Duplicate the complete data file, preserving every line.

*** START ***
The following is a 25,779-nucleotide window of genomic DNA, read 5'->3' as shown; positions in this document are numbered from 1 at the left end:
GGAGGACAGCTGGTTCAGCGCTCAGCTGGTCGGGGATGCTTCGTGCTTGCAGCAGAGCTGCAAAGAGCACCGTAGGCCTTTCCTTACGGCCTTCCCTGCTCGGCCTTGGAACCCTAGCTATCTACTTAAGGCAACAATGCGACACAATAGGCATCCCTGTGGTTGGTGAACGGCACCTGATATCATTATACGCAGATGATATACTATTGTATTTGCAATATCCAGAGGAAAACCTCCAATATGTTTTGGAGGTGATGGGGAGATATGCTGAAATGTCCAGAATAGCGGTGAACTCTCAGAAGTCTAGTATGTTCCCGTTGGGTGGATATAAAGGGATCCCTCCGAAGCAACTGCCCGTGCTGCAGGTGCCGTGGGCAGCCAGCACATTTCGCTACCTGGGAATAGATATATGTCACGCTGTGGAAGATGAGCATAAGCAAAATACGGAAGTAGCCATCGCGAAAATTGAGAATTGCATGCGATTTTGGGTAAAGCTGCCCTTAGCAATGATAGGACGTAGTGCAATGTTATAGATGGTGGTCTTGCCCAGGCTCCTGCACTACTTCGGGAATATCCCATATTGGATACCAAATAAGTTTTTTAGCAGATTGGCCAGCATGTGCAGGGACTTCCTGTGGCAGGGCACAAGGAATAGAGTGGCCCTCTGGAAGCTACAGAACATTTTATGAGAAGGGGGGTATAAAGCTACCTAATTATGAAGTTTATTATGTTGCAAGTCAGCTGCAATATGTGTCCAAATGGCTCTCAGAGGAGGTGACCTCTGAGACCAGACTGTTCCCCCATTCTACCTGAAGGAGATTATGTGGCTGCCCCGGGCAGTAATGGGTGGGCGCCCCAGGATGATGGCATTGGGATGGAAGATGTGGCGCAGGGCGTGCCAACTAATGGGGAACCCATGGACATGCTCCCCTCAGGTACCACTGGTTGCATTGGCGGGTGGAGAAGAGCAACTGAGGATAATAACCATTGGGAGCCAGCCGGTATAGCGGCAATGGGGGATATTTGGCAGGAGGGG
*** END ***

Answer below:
The following is a 25,779-nucleotide window of genomic DNA, read 5'->3' as shown; positions in this document are numbered from 1 at the left end:
GGAGGACAGCTGGTTCAGCGCTCAGCTGGTCGGGGATGCTTCGTGCTTGCAGCAGAGCTGCAAAGAGCACCGTAGGCCTTTCCTTACGGCCTTCCCTGCTCGGCCTTGGAACCCTAGCTATCTACTTAAGGCAACAATGCGACACAATAGGCATCCCTGTGGTTGGTGAACGGCACCTGATATCATTATACGCAGATGATATACTATTGTATTTGCAATATCCAGAGGAAAACCTCCAATATGTTTTGGAGGTGATGGGGAGATATGCTGAAATGTCCAGAATAGCGGTGAACTCTCAGAAGTCTAGTATGTTCCCGTTGGGTGGATATAAAGGGATCCCTCCGAAGCAACTGCCCGTGCTGCAGGTGCCGTGGGCAGCCAGCACATTTCGCTACCTGGGAATAGATATATGTCACGCTGTGGAAGATGAGCATAAGCAAAATACGGAAGTAGCCATCGCGAAAATTGAGAATTGCATGCGATTTTGGGTAAAGCTGCCCTTAGCAATGATAGGACGTAGTGCAATGTTATAGATGGTGGTCTTGCCCAGGCTCCTGCACTACTTCGGGAATATCCCATATTGGATACCAAATAAGTTTTTTAGCAGATTGGCCAGCATGTGCAGGGACTTCCTGTGGCAGGGCACAAGGAATAGAGTGGCCCTCTGGAAGCTACAGAACATTTTATGAGAAGGGGGGTATAAAGCTACCTAATTATGAAGTTTATTATGTTGCAAGTCAGCTGCAATATGTGTCCAAATGGCTCTCAGAGGAGGTGACCTCTGAGACCAGACTGTTCCCCCATTCTACCTGAAGGAGATTATGTGGCTGCCCCGGGCAGTAATGGGTGGGCGCCCCAGGATGATGGCATTGGGATGGAAGATGTGGCGCAGGGCGTGCCAACTAATGGGGAACCCATGGACATGCTCCCCTCAGGTACCACTGGTTGCATTGGCGGGTGGAGAAGAGCAACTGAGGATAATAACCATTGGGAGCCAGCCGGTATAGCGGCAATGGGGGATATTTGGCAGGAGGGG